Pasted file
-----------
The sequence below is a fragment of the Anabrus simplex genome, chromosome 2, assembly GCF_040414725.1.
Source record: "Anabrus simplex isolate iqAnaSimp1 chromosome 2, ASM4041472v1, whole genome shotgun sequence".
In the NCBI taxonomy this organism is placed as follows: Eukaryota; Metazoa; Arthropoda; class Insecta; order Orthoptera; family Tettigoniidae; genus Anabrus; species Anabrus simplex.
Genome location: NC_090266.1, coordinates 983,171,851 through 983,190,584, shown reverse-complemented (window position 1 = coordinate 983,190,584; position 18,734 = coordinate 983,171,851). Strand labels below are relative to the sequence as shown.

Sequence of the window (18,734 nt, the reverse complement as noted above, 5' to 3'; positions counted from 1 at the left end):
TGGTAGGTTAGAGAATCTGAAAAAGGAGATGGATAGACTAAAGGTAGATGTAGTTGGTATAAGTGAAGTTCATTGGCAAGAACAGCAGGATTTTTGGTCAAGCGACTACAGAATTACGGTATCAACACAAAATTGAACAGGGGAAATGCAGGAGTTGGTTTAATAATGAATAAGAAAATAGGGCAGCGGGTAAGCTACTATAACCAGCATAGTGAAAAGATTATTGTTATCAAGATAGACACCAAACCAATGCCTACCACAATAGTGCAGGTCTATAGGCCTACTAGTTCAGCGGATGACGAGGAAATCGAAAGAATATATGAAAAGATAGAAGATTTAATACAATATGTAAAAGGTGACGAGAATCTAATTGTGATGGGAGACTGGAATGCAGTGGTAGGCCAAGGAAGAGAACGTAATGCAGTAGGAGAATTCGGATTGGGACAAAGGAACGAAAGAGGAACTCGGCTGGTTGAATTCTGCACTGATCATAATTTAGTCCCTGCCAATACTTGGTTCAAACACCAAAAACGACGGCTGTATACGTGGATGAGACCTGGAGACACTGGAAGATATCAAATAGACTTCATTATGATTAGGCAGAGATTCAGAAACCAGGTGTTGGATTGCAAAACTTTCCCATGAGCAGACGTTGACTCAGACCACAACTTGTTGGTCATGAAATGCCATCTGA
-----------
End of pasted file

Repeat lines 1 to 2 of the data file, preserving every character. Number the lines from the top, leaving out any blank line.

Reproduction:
The sequence below is a fragment of the Anabrus simplex genome, chromosome 2, assembly GCF_040414725.1.
Source record: "Anabrus simplex isolate iqAnaSimp1 chromosome 2, ASM4041472v1, whole genome shotgun sequence".